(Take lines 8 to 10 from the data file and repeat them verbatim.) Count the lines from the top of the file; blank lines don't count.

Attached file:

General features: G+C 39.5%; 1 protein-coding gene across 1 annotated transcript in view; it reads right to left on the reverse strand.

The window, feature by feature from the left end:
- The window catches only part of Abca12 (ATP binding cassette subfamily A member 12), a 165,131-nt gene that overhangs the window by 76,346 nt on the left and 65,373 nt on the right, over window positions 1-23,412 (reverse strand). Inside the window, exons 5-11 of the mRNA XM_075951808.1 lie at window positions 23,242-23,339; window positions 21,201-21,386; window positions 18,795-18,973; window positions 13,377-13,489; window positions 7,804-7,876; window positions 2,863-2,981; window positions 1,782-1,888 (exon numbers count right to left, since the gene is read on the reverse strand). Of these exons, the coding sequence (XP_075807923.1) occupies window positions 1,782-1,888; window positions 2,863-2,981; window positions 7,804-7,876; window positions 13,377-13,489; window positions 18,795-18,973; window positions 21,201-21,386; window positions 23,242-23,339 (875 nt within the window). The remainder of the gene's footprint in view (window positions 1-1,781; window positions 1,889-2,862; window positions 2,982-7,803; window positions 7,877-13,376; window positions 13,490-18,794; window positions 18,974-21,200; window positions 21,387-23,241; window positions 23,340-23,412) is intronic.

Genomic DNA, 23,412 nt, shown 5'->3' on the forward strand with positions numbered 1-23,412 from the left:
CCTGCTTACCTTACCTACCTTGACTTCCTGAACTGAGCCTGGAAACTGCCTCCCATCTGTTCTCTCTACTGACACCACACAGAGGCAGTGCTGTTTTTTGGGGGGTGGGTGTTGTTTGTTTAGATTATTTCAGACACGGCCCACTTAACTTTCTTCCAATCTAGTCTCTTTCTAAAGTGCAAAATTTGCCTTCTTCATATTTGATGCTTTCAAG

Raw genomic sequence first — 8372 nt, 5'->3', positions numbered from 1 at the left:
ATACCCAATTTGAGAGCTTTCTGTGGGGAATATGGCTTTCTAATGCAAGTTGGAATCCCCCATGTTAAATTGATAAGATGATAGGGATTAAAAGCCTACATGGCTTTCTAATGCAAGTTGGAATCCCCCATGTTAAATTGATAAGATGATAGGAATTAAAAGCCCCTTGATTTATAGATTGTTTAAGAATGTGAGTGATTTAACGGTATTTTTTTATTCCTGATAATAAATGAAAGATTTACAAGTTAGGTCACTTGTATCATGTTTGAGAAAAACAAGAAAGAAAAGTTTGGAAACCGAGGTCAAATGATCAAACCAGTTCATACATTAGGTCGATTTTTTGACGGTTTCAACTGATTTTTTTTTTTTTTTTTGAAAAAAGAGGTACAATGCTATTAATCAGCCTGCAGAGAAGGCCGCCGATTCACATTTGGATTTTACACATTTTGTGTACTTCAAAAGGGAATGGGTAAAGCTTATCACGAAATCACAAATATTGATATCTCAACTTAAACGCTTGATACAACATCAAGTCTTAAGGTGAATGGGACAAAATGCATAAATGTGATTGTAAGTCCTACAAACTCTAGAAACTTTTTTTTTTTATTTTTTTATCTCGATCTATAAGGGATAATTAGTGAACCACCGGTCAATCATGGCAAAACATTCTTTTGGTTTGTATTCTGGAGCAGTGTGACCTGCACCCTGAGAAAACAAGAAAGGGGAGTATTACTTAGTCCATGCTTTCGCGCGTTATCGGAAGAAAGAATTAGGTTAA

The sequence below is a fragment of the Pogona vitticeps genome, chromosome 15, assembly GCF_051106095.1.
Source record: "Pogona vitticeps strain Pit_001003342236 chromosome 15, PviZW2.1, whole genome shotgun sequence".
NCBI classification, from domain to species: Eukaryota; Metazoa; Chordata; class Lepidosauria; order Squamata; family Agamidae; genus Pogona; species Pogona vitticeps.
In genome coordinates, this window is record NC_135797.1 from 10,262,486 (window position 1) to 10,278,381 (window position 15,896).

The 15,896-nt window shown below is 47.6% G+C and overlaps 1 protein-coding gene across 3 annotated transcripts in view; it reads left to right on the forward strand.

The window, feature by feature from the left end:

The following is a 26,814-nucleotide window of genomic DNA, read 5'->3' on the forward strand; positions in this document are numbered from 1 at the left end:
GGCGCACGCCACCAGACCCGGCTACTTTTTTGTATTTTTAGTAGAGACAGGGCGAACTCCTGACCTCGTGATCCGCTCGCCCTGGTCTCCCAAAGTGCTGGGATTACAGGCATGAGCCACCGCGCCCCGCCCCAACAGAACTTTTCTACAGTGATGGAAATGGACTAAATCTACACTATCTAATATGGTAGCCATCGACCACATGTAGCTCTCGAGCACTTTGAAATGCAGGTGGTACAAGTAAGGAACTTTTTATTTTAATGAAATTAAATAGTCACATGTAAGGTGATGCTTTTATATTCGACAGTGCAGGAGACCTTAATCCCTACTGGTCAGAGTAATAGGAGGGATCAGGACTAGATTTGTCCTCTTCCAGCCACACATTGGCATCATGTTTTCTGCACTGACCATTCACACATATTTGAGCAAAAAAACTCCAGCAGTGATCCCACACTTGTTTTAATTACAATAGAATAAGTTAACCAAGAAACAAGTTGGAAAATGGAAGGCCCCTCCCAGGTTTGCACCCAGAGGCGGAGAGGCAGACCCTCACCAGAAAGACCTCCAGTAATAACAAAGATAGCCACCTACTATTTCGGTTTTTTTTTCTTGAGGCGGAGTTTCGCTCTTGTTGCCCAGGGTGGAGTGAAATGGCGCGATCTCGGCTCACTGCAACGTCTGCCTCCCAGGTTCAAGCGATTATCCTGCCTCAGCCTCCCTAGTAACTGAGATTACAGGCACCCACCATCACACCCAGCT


The sequence below is a fragment of the Pogona vitticeps genome, chromosome 15, assembly GCF_051106095.1.
Source record: "Pogona vitticeps strain Pit_001003342236 chromosome 15, PviZW2.1, whole genome shotgun sequence".
NCBI classification, from domain to species: Eukaryota; Metazoa; Chordata; class Lepidosauria; order Squamata; family Agamidae; genus Pogona; species Pogona vitticeps.